Definitions

from The Century Dictionary and Cyclopedia

  • n. Nautical, the lower yard on the mainmast.
  • n. plural All the yards which belong to the mainmast, namely, the lower, lower topsail, upper topsail, topgallant, royal, and skysail yards.

Etymologies

Sorry, no etymologies found.

Examples

  • "As soon as the sea rises," she said, "we'll have that loose main-yard and all the rest of the top-hamper tumbling down on deck."

    CHAPTER XLV

  • Mr. Mellaire, will you launch the long boat and get some kind of a crew into it while I back the main-yard?

    CHAPTER XVIII

  • Wrecks, engagements, ships on fire, ships passing lighthouses on iron-bound coasts, ships blowing up, ships going down, ships running ashore, men lying out upon the main-yard in a gale of wind, sailors and ships in every variety of peril, constitute the illustrations of fact.

    Reprinted Pieces

  • The foremast was gone, the main-yard sprung, the rigging hanging in elf-locks, the hull shot through and through in twenty places, the deck strewn with the bodies of nine good men, beside sixteen wounded down below; while the pitiless sun, right above their heads, poured down a flood of fire upon a sea of glass.

    Westward Ho!

  • Death to the Redoutable, he thought, and just then the French seamen released the Redoutable's main-yard halliards and the great spar dropped to crash onto the Victory's shattered hammock netting.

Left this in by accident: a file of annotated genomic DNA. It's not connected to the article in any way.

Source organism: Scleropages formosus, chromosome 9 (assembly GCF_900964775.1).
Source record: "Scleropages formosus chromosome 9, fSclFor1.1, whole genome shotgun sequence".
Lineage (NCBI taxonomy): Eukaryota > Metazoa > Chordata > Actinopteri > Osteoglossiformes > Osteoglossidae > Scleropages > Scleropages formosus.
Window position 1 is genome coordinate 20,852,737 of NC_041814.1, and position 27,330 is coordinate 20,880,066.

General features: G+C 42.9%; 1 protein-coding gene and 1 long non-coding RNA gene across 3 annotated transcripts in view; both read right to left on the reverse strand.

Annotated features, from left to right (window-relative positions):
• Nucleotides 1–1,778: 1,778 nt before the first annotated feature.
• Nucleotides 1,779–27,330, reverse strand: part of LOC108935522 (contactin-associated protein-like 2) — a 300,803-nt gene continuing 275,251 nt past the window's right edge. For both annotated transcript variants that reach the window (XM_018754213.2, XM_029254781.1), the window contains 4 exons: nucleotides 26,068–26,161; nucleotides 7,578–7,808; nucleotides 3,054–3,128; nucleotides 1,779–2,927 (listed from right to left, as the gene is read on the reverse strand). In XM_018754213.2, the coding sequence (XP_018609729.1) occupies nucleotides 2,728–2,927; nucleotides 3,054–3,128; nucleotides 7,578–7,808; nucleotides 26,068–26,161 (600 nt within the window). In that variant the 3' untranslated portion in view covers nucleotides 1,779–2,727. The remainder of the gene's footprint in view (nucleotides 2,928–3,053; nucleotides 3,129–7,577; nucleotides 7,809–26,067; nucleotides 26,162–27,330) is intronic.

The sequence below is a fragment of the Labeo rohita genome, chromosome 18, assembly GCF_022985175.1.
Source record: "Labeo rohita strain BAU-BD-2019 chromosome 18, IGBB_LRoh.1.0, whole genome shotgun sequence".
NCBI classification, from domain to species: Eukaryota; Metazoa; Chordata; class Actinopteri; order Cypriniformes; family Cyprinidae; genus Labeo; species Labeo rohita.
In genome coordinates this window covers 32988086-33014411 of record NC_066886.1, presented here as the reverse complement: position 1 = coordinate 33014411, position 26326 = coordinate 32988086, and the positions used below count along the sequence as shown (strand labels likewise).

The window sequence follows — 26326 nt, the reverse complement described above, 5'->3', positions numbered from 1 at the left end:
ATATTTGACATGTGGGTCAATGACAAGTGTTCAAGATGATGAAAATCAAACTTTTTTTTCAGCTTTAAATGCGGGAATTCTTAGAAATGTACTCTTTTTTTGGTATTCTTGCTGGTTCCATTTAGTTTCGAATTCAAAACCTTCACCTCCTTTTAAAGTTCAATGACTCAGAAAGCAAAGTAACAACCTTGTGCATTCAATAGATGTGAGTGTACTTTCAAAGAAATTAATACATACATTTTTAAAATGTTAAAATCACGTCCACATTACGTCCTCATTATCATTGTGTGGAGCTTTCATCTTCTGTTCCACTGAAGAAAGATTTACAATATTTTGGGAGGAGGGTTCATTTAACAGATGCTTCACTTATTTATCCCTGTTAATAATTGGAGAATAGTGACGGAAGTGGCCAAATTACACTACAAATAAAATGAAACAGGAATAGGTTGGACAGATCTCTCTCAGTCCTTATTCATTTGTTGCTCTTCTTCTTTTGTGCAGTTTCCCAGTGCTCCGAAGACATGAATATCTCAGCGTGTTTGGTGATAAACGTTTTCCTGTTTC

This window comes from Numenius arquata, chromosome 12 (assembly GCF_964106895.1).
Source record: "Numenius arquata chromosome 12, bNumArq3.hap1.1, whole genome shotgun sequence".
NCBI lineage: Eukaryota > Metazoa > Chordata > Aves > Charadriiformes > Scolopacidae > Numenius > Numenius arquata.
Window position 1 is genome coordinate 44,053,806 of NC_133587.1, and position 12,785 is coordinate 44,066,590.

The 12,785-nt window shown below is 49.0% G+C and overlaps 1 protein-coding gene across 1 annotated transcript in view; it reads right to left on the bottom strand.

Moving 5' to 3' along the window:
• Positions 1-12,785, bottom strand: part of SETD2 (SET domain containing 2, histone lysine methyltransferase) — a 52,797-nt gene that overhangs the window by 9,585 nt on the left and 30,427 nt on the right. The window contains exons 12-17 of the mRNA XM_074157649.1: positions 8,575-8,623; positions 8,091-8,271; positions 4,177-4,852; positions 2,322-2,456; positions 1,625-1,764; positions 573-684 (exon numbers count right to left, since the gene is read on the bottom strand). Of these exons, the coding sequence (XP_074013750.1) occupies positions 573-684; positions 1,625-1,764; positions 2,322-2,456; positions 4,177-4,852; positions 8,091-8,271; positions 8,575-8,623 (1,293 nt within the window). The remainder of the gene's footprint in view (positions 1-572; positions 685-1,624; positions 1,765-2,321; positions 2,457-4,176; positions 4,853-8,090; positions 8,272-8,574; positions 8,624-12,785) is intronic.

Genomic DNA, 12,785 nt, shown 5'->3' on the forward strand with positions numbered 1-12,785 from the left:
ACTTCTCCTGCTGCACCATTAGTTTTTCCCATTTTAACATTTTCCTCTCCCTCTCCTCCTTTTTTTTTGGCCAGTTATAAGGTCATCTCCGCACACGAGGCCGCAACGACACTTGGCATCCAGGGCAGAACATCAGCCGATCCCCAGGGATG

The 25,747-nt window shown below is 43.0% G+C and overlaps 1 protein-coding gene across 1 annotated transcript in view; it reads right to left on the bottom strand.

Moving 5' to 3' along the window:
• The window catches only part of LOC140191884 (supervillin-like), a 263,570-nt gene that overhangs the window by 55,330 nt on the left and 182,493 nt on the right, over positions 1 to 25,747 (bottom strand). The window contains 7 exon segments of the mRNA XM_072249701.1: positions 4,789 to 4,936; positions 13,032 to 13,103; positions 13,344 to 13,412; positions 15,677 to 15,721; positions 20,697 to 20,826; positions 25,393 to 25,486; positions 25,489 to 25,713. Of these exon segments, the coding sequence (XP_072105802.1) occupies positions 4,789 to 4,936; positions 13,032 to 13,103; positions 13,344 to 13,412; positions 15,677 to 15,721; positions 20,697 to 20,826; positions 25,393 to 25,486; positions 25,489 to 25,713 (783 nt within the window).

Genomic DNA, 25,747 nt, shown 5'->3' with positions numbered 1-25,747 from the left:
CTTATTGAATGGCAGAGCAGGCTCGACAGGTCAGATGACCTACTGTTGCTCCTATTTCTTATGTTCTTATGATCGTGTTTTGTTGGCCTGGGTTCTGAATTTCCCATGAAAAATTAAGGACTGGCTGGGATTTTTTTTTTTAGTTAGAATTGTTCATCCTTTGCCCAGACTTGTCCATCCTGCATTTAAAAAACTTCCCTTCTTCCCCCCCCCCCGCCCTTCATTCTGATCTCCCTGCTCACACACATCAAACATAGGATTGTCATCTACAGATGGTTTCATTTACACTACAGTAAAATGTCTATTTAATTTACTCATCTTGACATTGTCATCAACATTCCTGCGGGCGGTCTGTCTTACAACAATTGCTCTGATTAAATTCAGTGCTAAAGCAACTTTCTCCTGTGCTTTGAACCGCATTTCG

Sharpe's Trafalgar

  • At the time when the dreadful event which I have just related to you occurred, the Lark sloop, which brought the cargo of rum, was lying alongside of the Royal George; in going down, the main-yard of the Royal

    Thrilling Stories Of The Ocean From Authentic Accounts Of Modern Voyagers And Travellers; Designed For The Entertainment And Instruction Of Young People

  • They are named upon the same plan as the masts; for example, the main-yard, the fore-top-sail-yard, and so on.

    The Illustrated London Reading Book

  • Well, one forenoon, blowing a good topsail breeze, as it might be to-day, but more sea than wind, we was going large, and I up on the main-yard, turning in a splice.

    The Continental Monthly, Vol. 1, No. 5, May, 1862 Devoted To Literature And National Policy

  • As the day broke, I found myself in gun-shot of the chase; and the Penelope, within musket-shot, raking her; the effects of whose well-directed fire, during the night, had shot away the main and mizen top-masts and main-yard.

    The Life of the Right Honourable Horatio Lord Viscount Nelson, Volume 2

  • The second mate then went forwards, shouting, "All hands, ahoy!" and, shortly afterwards, the men were clustering in the shrouds, making their way as well as they could against the force of the wind, up the ratlines to the main-yard, the whole watch being employed on the job so as to get it done quickly.

    The White Squall A Story of the Sargasso Sea

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